EMI announced today that it's making use of the roaring success of Apple's iPhone and iPod touch by marketing music products directly at owners of these gadgets. The English super-label is building a series of microsites to promote new albums and DVDs being put out by its artists.
The first campaign EMI is launching will promote the new DVD from Icelandic post-rock band Sigur Rós. The Heima music DVD will be promoted using a
designed especially for the iPhone and iPod touch's display and interactive interface.
Yahoo Maps mash-up
Including the full-length trailer of the DVD, the site offers finger-sized navigation, a layout that changes according to orientation and a video stream that adapts depending on whether the viewer is connected via Wi-Fi or the iPhone's EDGE connection.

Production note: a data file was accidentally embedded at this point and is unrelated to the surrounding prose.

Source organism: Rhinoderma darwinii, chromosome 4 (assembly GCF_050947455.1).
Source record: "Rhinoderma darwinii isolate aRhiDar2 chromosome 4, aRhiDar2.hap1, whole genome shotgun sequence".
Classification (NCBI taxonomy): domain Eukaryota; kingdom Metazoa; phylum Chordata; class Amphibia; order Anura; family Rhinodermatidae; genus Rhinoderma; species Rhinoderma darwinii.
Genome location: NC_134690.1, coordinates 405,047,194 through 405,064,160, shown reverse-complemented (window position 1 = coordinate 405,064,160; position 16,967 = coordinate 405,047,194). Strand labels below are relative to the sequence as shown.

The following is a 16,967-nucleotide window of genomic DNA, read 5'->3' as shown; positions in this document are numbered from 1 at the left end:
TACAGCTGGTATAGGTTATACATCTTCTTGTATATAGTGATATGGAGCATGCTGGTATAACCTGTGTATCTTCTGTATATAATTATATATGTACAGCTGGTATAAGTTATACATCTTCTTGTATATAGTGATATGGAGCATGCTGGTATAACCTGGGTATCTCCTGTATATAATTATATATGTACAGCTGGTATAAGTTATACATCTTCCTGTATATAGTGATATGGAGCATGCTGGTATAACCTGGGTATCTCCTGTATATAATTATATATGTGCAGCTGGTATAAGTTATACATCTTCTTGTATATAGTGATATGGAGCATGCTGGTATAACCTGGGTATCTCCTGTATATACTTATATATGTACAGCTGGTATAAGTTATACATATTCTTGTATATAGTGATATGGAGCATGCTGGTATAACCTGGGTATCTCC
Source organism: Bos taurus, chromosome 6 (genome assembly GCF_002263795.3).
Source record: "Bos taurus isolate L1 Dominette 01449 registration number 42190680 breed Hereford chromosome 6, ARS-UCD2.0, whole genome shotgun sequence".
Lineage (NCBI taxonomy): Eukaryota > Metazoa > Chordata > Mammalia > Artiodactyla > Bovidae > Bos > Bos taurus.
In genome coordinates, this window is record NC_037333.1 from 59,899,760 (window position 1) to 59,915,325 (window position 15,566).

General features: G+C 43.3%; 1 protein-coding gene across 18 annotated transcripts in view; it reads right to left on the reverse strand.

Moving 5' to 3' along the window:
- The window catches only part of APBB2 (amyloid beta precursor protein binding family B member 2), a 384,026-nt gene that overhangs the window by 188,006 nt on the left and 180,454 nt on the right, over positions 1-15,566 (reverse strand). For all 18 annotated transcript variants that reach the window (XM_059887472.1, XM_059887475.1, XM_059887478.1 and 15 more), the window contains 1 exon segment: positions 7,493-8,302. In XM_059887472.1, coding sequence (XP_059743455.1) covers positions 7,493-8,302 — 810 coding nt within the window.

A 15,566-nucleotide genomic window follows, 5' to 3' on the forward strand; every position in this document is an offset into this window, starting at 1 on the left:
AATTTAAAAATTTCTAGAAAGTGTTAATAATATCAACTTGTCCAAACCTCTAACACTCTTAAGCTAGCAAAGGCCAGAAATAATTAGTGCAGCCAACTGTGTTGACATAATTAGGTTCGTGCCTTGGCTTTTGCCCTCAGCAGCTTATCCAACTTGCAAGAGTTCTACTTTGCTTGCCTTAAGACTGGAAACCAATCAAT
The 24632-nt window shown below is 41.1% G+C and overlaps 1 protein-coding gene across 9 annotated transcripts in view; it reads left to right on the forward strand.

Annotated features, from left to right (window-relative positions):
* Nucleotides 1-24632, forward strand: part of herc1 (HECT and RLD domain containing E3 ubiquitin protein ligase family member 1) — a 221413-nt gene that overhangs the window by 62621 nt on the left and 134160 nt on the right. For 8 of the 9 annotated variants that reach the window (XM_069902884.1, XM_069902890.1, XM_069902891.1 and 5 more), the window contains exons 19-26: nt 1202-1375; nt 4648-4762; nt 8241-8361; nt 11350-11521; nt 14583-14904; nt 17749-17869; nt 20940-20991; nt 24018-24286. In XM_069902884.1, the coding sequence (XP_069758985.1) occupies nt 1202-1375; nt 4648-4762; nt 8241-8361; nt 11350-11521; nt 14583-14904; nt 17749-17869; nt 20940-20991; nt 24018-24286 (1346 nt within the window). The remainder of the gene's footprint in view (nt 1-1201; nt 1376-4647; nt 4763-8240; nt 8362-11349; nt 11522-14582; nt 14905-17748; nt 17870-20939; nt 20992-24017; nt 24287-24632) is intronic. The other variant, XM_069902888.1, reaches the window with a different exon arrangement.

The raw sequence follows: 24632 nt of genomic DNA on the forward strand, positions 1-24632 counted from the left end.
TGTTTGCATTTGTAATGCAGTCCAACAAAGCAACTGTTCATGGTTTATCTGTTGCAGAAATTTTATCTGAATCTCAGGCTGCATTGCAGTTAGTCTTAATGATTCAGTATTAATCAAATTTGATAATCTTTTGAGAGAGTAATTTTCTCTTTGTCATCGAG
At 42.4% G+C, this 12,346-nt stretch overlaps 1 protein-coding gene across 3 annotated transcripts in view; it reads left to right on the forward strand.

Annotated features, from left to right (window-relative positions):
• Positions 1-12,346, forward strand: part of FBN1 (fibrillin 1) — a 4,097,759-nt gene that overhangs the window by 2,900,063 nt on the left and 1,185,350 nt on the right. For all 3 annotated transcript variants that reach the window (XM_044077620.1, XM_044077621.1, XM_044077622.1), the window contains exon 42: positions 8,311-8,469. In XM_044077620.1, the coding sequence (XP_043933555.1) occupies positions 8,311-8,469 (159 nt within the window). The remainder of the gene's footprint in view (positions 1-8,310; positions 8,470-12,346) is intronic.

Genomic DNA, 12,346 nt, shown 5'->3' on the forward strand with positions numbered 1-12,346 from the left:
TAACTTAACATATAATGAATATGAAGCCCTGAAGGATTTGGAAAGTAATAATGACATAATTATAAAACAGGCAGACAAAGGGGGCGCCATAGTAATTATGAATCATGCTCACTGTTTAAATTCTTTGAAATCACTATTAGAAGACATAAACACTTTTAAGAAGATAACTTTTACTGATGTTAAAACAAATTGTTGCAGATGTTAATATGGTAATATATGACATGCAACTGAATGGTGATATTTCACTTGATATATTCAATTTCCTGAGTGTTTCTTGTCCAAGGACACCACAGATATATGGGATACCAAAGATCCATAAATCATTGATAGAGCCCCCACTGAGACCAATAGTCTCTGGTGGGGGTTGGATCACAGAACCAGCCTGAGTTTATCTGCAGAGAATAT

The site makes also use of a Yahoo Maps mash-up tool, which allows you to navigate over the map of Iceland and click on the various locations where Sigur Rós has performed. EMI says the site's design has been kept purposely simple to complement the "evocative visual depictions of the Icelandic landscape and to convey the impact of the music".
Eric Winbolt, head of Digital at EMI Records, says the Apple devices offer the kind of opportunity unavailable on other phones and MP3 players. "These touchscreen wireless devices offer an exceptional user experience. Being the first truly converged mass market devices to do so, we were very keen to use them to showcase our artists' content and offer the consumer this unbeatable user experience."
It still seems a bit strange to us that oodles of companies seem to be developing specific websites for the iPhone, despite Apple selling the device on the basis of a full web experience.
The Sigur Rós song ' Hoppipolla' from the album Takk, was used by the BBC as the theme tune for the smash-hit wildlife TV series Planet Earth.
Also included in the site are links to buy, so the viewer can go straight to the iTunes Wi-Fi Music Store to purchase Sigur Rós music. Full marks if you can pronounce the band's name correctly!
The Sigur Ros microsite can be found at www.heima.co.uk